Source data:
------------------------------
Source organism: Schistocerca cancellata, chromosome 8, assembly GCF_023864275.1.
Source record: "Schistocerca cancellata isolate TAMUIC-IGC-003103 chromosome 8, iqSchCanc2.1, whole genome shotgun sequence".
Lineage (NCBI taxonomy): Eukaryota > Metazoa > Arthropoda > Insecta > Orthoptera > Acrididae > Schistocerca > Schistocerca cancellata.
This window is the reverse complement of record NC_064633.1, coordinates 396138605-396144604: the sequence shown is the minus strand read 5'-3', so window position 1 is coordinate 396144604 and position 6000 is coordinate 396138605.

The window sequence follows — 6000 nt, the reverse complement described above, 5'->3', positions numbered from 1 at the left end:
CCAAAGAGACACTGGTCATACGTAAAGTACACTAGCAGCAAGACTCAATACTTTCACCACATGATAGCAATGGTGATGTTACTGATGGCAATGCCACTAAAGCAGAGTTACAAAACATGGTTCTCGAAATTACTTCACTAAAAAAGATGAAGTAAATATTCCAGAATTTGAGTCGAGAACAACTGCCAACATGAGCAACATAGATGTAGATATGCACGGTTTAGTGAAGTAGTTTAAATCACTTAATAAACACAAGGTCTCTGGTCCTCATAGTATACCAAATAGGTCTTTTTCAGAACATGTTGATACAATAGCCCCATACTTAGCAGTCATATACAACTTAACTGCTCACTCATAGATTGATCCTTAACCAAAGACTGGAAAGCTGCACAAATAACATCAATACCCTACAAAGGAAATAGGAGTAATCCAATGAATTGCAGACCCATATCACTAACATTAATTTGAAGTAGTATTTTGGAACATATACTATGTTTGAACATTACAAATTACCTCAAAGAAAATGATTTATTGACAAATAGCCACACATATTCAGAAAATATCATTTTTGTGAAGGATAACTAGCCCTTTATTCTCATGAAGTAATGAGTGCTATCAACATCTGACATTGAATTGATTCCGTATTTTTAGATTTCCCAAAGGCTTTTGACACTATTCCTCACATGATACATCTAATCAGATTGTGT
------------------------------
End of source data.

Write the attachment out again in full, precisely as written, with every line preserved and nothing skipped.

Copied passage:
Source organism: Schistocerca cancellata, chromosome 8, assembly GCF_023864275.1.
Source record: "Schistocerca cancellata isolate TAMUIC-IGC-003103 chromosome 8, iqSchCanc2.1, whole genome shotgun sequence".
Lineage (NCBI taxonomy): Eukaryota > Metazoa > Arthropoda > Insecta > Orthoptera > Acrididae > Schistocerca > Schistocerca cancellata.
This window is the reverse complement of record NC_064633.1, coordinates 396138605-396144604: the sequence shown is the minus strand read 5'-3', so window position 1 is coordinate 396144604 and position 6000 is coordinate 396138605.

The window sequence follows — 6000 nt, the reverse complement described above, 5'->3', positions numbered from 1 at the left end:
CCAAAGAGACACTGGTCATACGTAAAGTACACTAGCAGCAAGACTCAATACTTTCACCACATGATAGCAATGGTGATGTTACTGATGGCAATGCCACTAAAGCAGAGTTACAAAACATGGTTCTCGAAATTACTTCACTAAAAAAGATGAAGTAAATATTCCAGAATTTGAGTCGAGAACAACTGCCAACATGAGCAACATAGATGTAGATATGCACGGTTTAGTGAAGTAGTTTAAATCACTTAATAAACACAAGGTCTCTGGTCCTCATAGTATACCAAATAGGTCTTTTTCAGAACATGTTGATACAATAGCCCCATACTTAGCAGTCATATACAACTTAACTGCTCACTCATAGATTGATCCTTAACCAAAGACTGGAAAGCTGCACAAATAACATCAATACCCTACAAAGGAAATAGGAGTAATCCAATGAATTGCAGACCCATATCACTAACATTAATTTGAAGTAGTATTTTGGAACATATACTATGTTTGAACATTACAAATTACCTCAAAGAAAATGATTTATTGACAAATAGCCACACATATTCAGAAAATATCATTTTTGTGAAGGATAACTAGCCCTTTATTCTCATGAAGTAATGAGTGCTATCAACATCTGACATTGAATTGATTCCGTATTTTTAGATTTCCCAAAGGCTTTTGACACTATTCCTCACATGATACATCTAATCAGATTGTGT